High-Dose Gleevec Alone or in Combination With Peg-Intron and GM-CSF in Early Phase Chronic Myelogenous Leukemia (CML)
This trial is active, not recruiting.
|Condition||leukemia, myeloid, chronic|
|Treatments||gleevec, peg-alpha interferon (peg-intron), sargramostim (gm-csf)|
|Sponsor||M.D. Anderson Cancer Center|
|Start date||April 2003|
|End date||November 2016|
|Trial size||98 participants|
|Trial identifier||NCT00050531, ID02-534, NCI-2012-01295|
The goal of this clinical research study is to learn if giving PEG-Alpha Interferon (PEG-Intron) and Sargramostim (GM-CSF) to patients receiving treatment with high dose Gleevec (imatinib mesylate) is more effective in treating CML in chronic phase than therapy with imatinib mesylate alone.
|Endpoint classification||safety/efficacy study|
|Intervention model||crossover assignment|
Durations of PCR negativity, cytogenetic response, hematologic control, and survival.
time frame: 12 months
Male or female participants at least 18 years old.
- Patients with Ph-positive CML in early chronic phase CML who have received no or minimal prior therapy, (<1 month of prior IFN-alpha (with or without ara-C) and/or Gleevec).
- ECOG performance of 0-2.
- Adequate end organ function, defined as the following: total bilirubin < 1.5 x ULN, SGPT < 2.5 x ULN, creatinine < 1.5 x ULN
- Signed informed consent.
- NYHA cardiac class 3-4 heart disease.
- Psychiatric disability (psychosis)
- Pregnant or lactating females
- Late chronic phase, accelerated or blastic phase
|Official title||Randomized Trial of Therapy of Early Phase Chronic Myelogenous Leukemia With High-Dose Imatinib Mesylate (Gleevec) Alone or in Combination With Peg-Alpha Interferon (PEG-Intron) and Sargramostim (GM-CSF)|
|Principal investigator||Jorge E Cortes, MD|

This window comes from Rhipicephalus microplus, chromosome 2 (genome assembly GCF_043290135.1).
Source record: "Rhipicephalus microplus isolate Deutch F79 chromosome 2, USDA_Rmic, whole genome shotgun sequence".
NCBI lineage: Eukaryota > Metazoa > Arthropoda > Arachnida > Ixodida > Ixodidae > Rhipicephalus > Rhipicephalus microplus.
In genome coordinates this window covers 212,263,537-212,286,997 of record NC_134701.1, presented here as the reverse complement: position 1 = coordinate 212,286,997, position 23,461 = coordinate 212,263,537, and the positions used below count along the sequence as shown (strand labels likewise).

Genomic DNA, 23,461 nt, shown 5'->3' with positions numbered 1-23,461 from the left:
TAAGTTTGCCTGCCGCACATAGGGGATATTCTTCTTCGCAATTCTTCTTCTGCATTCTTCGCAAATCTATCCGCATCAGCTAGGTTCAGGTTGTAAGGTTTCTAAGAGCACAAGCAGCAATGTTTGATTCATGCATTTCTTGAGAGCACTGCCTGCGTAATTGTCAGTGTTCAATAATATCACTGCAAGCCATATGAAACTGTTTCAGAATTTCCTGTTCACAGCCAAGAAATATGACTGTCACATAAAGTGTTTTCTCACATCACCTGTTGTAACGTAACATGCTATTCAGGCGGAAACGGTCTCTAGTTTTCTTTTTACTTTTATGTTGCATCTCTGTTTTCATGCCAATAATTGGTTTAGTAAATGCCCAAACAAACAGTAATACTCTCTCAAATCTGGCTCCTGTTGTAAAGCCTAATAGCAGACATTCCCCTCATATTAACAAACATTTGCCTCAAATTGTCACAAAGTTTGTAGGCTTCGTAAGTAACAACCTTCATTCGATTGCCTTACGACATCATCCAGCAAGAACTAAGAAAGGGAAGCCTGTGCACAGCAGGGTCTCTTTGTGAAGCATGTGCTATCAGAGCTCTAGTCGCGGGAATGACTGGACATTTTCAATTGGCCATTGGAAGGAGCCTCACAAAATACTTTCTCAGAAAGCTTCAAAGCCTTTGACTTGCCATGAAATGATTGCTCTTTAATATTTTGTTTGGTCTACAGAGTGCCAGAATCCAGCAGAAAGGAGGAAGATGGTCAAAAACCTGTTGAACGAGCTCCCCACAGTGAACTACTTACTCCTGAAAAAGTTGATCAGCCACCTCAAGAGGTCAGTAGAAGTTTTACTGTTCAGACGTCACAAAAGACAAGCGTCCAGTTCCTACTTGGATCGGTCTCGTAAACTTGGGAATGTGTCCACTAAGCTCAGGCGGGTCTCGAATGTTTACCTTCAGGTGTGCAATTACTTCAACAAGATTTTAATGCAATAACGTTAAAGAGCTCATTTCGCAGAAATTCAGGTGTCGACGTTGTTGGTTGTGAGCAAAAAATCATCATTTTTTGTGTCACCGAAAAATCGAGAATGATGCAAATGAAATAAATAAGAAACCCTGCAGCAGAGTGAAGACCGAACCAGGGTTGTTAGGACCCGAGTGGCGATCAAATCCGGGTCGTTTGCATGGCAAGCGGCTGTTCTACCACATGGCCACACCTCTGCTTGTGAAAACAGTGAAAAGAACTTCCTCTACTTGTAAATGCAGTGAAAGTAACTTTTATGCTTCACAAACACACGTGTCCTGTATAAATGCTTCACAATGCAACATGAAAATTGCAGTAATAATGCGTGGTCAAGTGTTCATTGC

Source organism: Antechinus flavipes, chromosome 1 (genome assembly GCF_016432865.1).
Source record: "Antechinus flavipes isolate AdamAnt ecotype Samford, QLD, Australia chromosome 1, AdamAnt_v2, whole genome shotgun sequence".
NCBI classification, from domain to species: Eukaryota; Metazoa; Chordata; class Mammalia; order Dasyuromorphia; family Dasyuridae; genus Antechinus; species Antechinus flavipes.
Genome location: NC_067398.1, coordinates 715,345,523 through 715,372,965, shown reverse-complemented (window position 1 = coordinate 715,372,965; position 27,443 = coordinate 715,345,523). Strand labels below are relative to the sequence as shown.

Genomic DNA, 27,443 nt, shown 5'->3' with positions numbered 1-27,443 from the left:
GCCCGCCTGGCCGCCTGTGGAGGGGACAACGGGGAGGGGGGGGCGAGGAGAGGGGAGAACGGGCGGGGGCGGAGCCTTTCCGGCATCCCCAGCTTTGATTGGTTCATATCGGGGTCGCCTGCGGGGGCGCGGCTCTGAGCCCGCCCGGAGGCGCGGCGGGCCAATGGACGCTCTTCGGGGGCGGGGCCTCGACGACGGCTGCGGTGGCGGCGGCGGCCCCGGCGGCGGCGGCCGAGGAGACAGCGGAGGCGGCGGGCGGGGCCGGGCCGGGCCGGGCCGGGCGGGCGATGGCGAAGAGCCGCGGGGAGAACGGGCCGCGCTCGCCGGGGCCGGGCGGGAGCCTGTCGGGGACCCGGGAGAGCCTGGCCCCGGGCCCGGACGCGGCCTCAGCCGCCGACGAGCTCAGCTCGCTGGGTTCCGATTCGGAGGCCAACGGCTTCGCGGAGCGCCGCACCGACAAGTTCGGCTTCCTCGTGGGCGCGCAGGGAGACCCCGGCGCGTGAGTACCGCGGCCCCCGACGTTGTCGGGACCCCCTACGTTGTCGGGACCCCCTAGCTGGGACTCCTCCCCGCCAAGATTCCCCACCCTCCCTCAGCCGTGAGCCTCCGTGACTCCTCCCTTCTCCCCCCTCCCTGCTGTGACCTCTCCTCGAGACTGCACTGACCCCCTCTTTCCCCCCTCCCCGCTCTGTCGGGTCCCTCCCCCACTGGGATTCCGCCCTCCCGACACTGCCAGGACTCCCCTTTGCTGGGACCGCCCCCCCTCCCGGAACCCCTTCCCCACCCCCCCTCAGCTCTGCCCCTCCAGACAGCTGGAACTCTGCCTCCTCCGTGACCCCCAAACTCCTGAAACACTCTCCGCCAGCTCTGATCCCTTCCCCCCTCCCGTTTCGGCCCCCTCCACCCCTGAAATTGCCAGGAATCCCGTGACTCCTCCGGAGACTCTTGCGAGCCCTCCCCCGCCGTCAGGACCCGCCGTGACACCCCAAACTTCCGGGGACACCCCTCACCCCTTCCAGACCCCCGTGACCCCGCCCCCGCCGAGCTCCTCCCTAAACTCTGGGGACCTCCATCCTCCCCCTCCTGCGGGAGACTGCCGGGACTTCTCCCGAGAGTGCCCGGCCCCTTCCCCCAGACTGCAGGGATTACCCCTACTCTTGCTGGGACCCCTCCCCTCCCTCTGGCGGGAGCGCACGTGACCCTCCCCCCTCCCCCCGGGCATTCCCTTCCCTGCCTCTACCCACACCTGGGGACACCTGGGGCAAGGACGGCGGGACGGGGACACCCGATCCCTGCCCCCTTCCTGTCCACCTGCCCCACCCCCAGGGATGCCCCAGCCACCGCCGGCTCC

|Description||Imatinib mesylate is a drug that blocks a protein that is responsible for the development of CML. PEG-Intron is a natural substance made by the cells of the immune system and helps to control CML. GM-CSF is a hormone that helps to stimulate the production of white blood cells. During the study you will take 400 mg of imatinib mesylate by mouth 2 times a day (800 mg a day total). Imatinib mesylate should be taken each morning and evening with a large glass of water. You may be given a "pill diary" to write down when (day and time) you take the drug. You may also write in the diary any side effects you may experience. You may bring the diary, any unused tablets, and empty bottles of imatinib mesylate with you to every visit to the study doctor. Any unused supplies must be returned at the end of the study. After completing 6 months of imatinib mesylate therapy, you will be randomly assigned (as in the toss of a coin) to one of two groups. Patients in the first group will be given PEG-Intron and GM-CSF in addition to imatinib mesylate therapy. Patients in the other group will continue taking only imatinib mesylate. If you are assigned to the group that will receive PEG-Intron and GM-CSF, you will continue taking imatinib mesylate. In addition, PEG-Intron will be given as an injection under the skin once a week. Sargramostim will be given as an injection under the skin 3 times a week. You and/or your family members can be taught to give these injections. Every 1-2 weeks during the first 4 weeks of the study, you will have around 2 teaspoons of blood drawn for routine blood tests and to measure the amount of imatinib in your blood. The blood tests will then be repeated every 6 to 8 weeks (or more often if your doctor feels it is necessary) for as long as you are on the study. A bone marrow sample will also be taken every 3 months for the first year and then every 4 to 6 months for as long as you are on the study to check on the status of the disease . You will be asked to visit the doctor for a physical exam and to have vital signs measured. These visits will be scheduled at least every 3 months while you are on the study. The visits may be scheduled more often depending on the status of the disease. Update: February 2012: Blood test are recommended 2 times per year. Your doctor will discuss with you how often you should have blood tests. Bone marrow will be done if your doctor thinks it is needed to check the disease. You must return to M.D. Anderson at least once every year. You may not need a bone marrow test every visit, but you will have blood drawn to measure the amount of disease you have. Treatment in both groups may be continued for up to 7-10 years, or as long as the doctor feels is necessary to control the leukemia. If the disease gets worse or you experience any intolerable side effects, you will be taken off the study and your doctor will discuss other treatment options with you. This is an investigational study. All of the drugs used in this study are FDA approved and commercially available. However, their use in this study is investigational. A total of 98 patients will take part in this study. All will be enrolled at MD Anderson.|
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